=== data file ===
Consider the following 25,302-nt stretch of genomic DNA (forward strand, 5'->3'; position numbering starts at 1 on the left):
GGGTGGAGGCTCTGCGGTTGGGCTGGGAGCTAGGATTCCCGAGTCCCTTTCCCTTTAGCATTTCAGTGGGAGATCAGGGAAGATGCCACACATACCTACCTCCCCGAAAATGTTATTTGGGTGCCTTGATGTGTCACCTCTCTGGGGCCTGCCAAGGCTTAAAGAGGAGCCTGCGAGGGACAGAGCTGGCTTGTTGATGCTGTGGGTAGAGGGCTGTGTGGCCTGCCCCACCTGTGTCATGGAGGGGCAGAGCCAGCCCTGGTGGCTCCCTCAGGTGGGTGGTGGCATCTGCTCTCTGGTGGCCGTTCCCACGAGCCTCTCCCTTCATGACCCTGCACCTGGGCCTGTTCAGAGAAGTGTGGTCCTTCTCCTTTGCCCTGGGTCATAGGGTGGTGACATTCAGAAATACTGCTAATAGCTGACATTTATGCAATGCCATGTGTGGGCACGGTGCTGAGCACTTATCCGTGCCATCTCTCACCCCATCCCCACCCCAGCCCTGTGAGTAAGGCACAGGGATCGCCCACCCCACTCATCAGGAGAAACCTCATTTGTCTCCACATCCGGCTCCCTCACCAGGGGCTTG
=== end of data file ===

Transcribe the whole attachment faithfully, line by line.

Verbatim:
Consider the following 25,302-nt stretch of genomic DNA (forward strand, 5'->3'; position numbering starts at 1 on the left):
GGGTGGAGGCTCTGCGGTTGGGCTGGGAGCTAGGATTCCCGAGTCCCTTTCCCTTTAGCATTTCAGTGGGAGATCAGGGAAGATGCCACACATACCTACCTCCCCGAAAATGTTATTTGGGTGCCTTGATGTGTCACCTCTCTGGGGCCTGCCAAGGCTTAAAGAGGAGCCTGCGAGGGACAGAGCTGGCTTGTTGATGCTGTGGGTAGAGGGCTGTGTGGCCTGCCCCACCTGTGTCATGGAGGGGCAGAGCCAGCCCTGGTGGCTCCCTCAGGTGGGTGGTGGCATCTGCTCTCTGGTGGCCGTTCCCACGAGCCTCTCCCTTCATGACCCTGCACCTGGGCCTGTTCAGAGAAGTGTGGTCCTTCTCCTTTGCCCTGGGTCATAGGGTGGTGACATTCAGAAATACTGCTAATAGCTGACATTTATGCAATGCCATGTGTGGGCACGGTGCTGAGCACTTATCCGTGCCATCTCTCACCCCATCCCCACCCCAGCCCTGTGAGTAAGGCACAGGGATCGCCCACCCCACTCATCAGGAGAAACCTCATTTGTCTCCACATCCGGCTCCCTCACCAGGGGCTTG